Less than two weeks remain until F1 2018 launches. Codemasters is continuing the steady feed of info with latest developer diary, turning its attention to a hot button issue: physics.
It’s safe to say F1 2018 will offer the most realistic in-game racing experience to date. While every iterative release in the series leaned more toward realism, F1 2018 is a “massive” step in that direction according to Senior Car Handling Designer David Greco.
Right away, Greco reveals this year’s game will be the first in the series to simulate tire carcass temperature. This is in addition to the existing tire surface temperature and heat coming from the brakes.
This means players are now tasked with managing their tires much like a real F1 driver. Will you push for a few laps and nurse the tires, or hold out for a speedy stint later in the race?
This year’s game will also see improvements to suspension and chassis physics. With the game’s physics engine running at 1,000Hz, Greco calls it “very fast and very detailed”. Curbs and bumps will have more realistic effects on the cars, forcing players to adapt.
If that weren’t enough already, F1 2018 will feature real world F1 data. This includes real downforce and drag levels, as well as the way the engine works. Players will also be able to adjust ERS deployment.
Much like changing the fuel mixture, there are five options: Low, Medium, High, Overtake, Hot Lap. The Multi-Function Display introduced in F1 2016 will be responsible for making changes. It appears then that F1 2018 not only focuses on a more realistic experience, but a more strategic one as well.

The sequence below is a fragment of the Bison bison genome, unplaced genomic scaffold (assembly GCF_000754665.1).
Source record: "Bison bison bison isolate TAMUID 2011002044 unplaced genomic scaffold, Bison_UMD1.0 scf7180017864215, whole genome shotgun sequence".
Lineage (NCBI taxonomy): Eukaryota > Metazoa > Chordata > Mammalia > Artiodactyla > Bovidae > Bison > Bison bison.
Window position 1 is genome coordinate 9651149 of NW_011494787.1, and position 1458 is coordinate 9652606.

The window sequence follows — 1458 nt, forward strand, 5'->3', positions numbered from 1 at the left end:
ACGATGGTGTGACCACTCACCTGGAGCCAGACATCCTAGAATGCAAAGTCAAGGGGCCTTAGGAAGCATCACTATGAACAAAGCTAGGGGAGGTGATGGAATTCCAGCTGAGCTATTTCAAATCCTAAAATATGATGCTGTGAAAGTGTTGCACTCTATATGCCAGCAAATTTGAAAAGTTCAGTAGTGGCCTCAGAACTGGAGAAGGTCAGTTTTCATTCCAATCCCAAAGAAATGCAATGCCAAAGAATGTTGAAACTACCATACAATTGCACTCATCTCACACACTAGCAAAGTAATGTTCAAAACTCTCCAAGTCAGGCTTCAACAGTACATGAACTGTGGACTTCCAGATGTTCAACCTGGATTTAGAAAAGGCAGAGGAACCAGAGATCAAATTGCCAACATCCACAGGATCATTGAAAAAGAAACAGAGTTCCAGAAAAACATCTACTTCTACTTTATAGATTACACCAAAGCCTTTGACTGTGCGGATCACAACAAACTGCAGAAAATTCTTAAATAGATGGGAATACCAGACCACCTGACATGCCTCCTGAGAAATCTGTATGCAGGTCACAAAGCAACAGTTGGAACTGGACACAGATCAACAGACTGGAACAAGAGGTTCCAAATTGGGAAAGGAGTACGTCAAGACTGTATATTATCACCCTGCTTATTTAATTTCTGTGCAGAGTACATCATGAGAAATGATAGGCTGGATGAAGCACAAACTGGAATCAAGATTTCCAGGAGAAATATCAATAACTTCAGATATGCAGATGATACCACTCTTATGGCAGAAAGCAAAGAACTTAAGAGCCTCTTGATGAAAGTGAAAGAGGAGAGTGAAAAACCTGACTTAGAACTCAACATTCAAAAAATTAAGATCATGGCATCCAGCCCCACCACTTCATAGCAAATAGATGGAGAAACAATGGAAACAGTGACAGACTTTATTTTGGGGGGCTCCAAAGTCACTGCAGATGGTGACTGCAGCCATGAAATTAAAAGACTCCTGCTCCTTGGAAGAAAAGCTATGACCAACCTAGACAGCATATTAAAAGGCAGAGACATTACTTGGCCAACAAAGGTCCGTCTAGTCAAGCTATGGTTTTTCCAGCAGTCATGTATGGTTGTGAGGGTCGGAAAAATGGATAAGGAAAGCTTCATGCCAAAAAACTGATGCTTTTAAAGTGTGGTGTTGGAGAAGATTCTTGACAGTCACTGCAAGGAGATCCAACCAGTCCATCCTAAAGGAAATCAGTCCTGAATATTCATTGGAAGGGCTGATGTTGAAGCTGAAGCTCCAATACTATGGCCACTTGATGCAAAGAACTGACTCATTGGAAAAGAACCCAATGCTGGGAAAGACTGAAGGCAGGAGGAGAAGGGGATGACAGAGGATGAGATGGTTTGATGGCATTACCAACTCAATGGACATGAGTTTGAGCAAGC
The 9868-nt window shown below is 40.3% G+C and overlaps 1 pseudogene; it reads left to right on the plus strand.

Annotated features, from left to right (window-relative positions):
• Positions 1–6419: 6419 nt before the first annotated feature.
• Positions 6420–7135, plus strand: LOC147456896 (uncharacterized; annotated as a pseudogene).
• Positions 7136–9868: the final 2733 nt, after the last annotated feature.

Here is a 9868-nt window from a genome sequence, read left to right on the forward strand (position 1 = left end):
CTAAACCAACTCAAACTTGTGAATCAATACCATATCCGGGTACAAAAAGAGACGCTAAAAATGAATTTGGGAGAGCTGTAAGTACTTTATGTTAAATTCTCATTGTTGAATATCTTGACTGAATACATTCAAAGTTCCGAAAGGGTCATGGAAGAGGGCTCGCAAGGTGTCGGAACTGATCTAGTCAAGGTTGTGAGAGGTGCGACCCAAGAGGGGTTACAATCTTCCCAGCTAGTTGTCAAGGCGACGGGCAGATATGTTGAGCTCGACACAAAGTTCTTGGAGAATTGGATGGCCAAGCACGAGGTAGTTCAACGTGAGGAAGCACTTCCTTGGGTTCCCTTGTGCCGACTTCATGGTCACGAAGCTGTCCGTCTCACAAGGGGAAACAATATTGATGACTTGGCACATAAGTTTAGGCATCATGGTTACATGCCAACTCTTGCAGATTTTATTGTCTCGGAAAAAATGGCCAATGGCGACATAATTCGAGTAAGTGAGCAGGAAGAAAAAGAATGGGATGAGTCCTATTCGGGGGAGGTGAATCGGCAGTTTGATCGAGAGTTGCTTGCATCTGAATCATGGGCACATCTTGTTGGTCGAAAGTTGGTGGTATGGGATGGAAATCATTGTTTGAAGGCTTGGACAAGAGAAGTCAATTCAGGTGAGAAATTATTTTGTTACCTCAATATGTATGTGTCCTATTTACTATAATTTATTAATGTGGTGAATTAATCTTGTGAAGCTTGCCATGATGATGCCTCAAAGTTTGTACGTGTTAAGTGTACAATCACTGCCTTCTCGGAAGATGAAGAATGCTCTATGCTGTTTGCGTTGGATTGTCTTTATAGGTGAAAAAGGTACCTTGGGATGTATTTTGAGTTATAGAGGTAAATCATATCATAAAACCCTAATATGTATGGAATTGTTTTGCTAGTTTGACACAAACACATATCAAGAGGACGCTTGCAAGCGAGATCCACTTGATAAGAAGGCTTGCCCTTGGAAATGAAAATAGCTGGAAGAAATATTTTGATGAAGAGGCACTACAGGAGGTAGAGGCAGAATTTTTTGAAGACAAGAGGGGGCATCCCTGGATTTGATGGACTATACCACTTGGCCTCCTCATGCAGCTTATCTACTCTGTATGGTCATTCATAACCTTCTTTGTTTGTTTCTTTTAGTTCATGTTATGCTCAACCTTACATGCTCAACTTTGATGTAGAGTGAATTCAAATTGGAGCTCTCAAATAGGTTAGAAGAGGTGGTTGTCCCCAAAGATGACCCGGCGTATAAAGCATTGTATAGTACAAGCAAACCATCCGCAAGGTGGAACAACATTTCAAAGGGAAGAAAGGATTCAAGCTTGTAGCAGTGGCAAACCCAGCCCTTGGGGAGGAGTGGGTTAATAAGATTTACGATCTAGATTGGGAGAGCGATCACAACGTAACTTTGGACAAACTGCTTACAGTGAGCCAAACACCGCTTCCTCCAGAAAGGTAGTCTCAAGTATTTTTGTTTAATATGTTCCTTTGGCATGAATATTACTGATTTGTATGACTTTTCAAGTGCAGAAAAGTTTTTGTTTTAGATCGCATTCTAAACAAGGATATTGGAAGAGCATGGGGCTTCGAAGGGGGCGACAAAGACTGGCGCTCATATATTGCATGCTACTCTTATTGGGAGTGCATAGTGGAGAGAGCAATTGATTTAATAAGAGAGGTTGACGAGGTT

Players will have to be more mindful of their driving habits on the track. No longer will the F1 games offer a midway point as 2018 leans more toward realism. Greco believes calling it a game isn’t enough anymore:
“I believe F1 2018 is a massive step up, because we’ve introduced so many more simulation aspects that I believe will be very well received by all the players. To choose which one is the most important and advanced is quite hard, but I would probably say it is the expanded system which enables us to simulate the tyre temperature more realistically than we have ever done before.
“This year, the way the car feels, with the ‘Force Feedback’, and how it all works together, we are very close to what I want from a simulator. In over 20 years of my career between sim racing and real motorsport, I have always come across questions like: ‘one title is more simulator than another title, because it’s very difficult to drive?’ With my real motorsport experience, I can say that real racing cars are made to have a lot of grip. To me, a simulator is not how easy it is to drive or how easy to make it spin. To me, a simulation is how many real-life, physical components we simulate, and especially this year, there are not many features that I can think of that we don’t simulate. To just call it a game to me is not enough anymore.”
To say we’re excited to give this year’s racer a whirl would be an understatement. We won’t have much longer to wait as F1 2018 releases on August 24. Keep an eye peeled for more on the game as we close in on the day.